Glimmer of hope in Myanmar peace talks

Hundreds of participants are being asked to rekindle the spirit of the historic Panglong Agreement
Glimmer of hope in Myanmar peace talks

Myanmar ethnic rebel leader Bao You Yi (center), vice-chairman of the United Wa State Party and the United Wa State Army, arrives for the Panglong Peace Conference in Naypyidaw on July 10. (Photo by Thet Aung/AFP)

The largely Christian Kachin Independence Army (KIA) of far-northern Buddhist-majority Myanmar only three months ago was at the center of heavy fighting with the nation's military, which used jet fighters and artillery against them.

But now the KIA is among armed groups attending peace talks with the top brass who ordered the offensive.

A July 11-16 conference in capital Naypyidaw is attempting to mirror the historic 1947 Panglong Peace Conference between several ethnic minorities and the national government. It follows earlier rounds of discussions in 2016 and 2017.

Seven ethnic armed groups, known as the Northern Alliance and led by the United Wa State Army, are yet to sign a nationwide ceasefire agreement but are attending the conference with the support of Chinese officials.

Representatives of 10 armed groups that have already signed the ceasefire agreement are also involved.

More than 700 participants at the opening included Christine Schraner Burgener, the new U.N. special envoy for Myanmar.

Bishop Raymond Sumlut Gam of Banmaw in Kachin State described the gathering as a step forward, particularly the involvement of the KIA.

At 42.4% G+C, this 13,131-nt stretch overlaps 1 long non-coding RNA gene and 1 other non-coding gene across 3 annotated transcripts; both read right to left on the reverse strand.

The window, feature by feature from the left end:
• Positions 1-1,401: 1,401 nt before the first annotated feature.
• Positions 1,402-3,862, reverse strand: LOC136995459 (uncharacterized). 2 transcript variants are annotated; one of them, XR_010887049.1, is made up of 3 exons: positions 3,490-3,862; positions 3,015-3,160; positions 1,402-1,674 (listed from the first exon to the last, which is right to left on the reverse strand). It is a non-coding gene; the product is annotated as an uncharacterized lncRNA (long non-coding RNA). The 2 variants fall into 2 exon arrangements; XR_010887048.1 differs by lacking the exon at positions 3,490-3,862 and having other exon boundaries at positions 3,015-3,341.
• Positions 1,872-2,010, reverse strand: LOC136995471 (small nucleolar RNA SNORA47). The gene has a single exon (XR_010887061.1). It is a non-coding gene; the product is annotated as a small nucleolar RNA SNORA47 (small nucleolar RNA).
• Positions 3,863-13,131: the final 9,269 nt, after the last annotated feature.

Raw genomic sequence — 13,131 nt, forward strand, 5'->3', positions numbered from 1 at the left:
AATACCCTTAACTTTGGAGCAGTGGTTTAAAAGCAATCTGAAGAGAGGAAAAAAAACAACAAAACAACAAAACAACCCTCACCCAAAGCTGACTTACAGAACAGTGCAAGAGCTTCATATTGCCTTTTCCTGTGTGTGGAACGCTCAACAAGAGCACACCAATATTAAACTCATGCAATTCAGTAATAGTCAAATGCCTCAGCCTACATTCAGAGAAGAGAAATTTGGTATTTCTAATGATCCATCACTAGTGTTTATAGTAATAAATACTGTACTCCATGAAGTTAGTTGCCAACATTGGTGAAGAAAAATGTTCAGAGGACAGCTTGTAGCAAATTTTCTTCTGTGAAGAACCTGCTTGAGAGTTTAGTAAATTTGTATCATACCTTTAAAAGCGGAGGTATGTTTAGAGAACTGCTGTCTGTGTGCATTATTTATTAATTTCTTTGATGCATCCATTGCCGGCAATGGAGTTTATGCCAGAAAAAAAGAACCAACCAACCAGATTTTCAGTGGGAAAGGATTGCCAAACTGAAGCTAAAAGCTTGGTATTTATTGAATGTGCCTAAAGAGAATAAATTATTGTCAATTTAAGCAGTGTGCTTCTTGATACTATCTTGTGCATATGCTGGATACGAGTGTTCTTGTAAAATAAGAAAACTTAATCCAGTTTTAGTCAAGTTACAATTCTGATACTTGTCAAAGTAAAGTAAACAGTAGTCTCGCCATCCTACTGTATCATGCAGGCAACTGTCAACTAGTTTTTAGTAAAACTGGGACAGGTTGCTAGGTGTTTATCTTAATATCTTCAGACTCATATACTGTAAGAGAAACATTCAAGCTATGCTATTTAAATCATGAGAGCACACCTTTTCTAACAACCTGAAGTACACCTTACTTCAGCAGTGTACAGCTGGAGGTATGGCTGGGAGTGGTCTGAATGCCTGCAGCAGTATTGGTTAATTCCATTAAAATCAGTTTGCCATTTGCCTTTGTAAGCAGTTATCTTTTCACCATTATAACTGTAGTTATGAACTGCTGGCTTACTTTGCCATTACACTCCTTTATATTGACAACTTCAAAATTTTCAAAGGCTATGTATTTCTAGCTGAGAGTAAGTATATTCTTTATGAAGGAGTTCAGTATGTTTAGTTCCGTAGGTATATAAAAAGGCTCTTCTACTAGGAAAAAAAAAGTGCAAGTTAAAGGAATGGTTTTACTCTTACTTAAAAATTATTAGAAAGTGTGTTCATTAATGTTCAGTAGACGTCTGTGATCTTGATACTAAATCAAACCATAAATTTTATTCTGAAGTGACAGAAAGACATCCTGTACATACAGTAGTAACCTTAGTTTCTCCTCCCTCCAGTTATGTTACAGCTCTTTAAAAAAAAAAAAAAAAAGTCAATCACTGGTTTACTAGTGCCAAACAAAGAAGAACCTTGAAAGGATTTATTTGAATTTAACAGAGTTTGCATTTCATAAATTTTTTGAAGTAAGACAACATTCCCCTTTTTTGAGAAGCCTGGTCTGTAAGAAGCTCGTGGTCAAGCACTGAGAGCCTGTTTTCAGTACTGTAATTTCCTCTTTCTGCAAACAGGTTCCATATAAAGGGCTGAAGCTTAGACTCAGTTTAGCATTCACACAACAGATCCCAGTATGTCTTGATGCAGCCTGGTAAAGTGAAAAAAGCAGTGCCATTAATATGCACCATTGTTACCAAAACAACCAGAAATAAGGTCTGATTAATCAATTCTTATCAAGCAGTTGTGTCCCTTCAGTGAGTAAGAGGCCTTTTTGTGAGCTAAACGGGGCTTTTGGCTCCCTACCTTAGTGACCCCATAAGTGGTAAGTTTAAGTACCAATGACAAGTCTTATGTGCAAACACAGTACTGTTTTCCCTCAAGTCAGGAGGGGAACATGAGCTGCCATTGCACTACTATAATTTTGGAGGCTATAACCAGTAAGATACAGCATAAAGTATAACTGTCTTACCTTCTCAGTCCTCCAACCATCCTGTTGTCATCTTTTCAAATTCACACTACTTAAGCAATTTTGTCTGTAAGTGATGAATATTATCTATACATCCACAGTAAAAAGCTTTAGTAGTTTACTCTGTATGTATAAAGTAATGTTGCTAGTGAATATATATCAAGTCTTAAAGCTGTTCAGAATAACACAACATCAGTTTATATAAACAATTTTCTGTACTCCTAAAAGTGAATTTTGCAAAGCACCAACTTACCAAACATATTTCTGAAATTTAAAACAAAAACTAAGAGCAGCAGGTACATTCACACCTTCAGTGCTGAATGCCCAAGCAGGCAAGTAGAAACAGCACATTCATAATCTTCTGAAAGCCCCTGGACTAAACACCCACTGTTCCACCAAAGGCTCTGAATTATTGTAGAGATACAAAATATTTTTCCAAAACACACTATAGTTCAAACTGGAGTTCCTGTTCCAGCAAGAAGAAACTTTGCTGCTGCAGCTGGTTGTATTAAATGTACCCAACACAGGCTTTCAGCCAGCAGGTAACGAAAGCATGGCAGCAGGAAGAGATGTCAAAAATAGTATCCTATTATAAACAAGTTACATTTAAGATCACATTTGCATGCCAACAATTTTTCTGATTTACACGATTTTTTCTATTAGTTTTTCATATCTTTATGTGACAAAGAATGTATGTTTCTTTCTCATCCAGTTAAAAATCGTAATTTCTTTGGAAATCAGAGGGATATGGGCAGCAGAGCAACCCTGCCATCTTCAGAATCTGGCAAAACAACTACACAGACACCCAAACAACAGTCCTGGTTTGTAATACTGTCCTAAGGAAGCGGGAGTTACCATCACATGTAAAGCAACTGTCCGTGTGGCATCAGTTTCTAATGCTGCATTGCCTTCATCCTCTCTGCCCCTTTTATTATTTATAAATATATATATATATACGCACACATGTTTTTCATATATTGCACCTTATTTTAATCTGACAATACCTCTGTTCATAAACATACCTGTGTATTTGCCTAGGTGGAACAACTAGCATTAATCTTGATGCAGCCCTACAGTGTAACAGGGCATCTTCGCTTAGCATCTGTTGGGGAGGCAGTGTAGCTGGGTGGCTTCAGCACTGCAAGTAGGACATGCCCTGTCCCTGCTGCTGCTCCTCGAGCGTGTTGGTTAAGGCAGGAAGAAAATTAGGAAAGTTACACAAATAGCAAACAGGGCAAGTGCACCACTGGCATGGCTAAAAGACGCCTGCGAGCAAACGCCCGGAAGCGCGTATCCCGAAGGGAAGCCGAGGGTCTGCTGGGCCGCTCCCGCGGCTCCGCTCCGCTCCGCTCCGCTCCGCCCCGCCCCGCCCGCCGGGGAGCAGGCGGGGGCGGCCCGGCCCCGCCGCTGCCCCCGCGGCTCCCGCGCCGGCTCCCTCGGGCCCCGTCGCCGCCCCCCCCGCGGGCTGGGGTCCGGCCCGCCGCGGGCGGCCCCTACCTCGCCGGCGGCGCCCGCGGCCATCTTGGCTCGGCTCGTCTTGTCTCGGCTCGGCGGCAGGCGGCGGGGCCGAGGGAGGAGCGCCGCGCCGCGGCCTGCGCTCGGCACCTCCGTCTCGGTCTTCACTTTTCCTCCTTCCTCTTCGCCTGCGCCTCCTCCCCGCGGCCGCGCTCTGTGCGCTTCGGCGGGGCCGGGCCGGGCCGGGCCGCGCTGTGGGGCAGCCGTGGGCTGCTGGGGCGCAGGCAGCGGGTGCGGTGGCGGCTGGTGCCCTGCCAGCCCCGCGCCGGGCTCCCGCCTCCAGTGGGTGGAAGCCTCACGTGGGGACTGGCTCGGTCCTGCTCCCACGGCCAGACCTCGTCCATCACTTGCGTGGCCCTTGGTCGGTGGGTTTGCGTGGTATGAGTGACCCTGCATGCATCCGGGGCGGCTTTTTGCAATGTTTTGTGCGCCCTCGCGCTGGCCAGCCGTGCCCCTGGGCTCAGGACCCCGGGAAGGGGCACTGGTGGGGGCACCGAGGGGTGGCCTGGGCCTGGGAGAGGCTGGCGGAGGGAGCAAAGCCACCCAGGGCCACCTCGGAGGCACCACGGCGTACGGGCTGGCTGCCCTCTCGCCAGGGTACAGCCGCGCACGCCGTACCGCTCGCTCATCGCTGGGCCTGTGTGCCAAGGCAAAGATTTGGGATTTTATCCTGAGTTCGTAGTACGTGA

In 2011, tens of thousands of people in Kachin and neighboring Shan State were displaced when a 17-year ceasefire collapsed.

The KIA is estimated to have about 4,000 active soldiers, mostly at bases near Myanmar's border with China.

"I hope the conference brings positive outcomes that will reduce clashes and help the speedy return of internally displaced people to their homes," Bishop Gam, an ethnic Kachin, told ucanews.com.

The nation's civilian leader Aung San Suu Kyi said in an opening speech that there was a need to solve "political problems" with the remaining non-signatories to the ceasefire agreement.

However, Khin Zaw Win, director of a think-tank called the Tampadipa Institute based in the commercial city of Yangon, does not have high hopes of this being achieved.

He said lack of discussion on establishing a federal system was not in keeping with re-establishing principles of the Panglong Agreement guaranteeing various ethnic groups self-determination.

The military remains concerned that allowing a self-determination process could split the country if some groups insisted on independence. It maintains that a durable peace can only be achieved if all groups agree to the nationwide ceasefire.

"The sound of guns will become silent if all the groups with a true wish for peace observe the agreement," Myanmar military chief Min Aung Hlaing told the opening of the conference.

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He warned that any country, democratic or otherwise, could only have one military force.

"If the peace process takes longer than necessary, there will be instigation, interference and manipulation, all of which will undermine hard-built trust and hard-earned agreement," he said.

The armed forces ruled Myanmar, formerly known as Burma, for more than 50 years before Aung San Suu Kyi's elected government took office in April 2016. However, the military retains extensive political authority.

Suu Kyi's father, Gen. Aung San, led the country to independence from Britain after World War II and reached the Panglong Agreement with the Kachin, Shan and Chin ethnic groups.

Soon afterwards, Aung San was assassinated and the deal was never fulfilled.

Ethnic groups again took up arms against the central government and the latest peace conference in Naypyidaw seeks to deal with that legacy.

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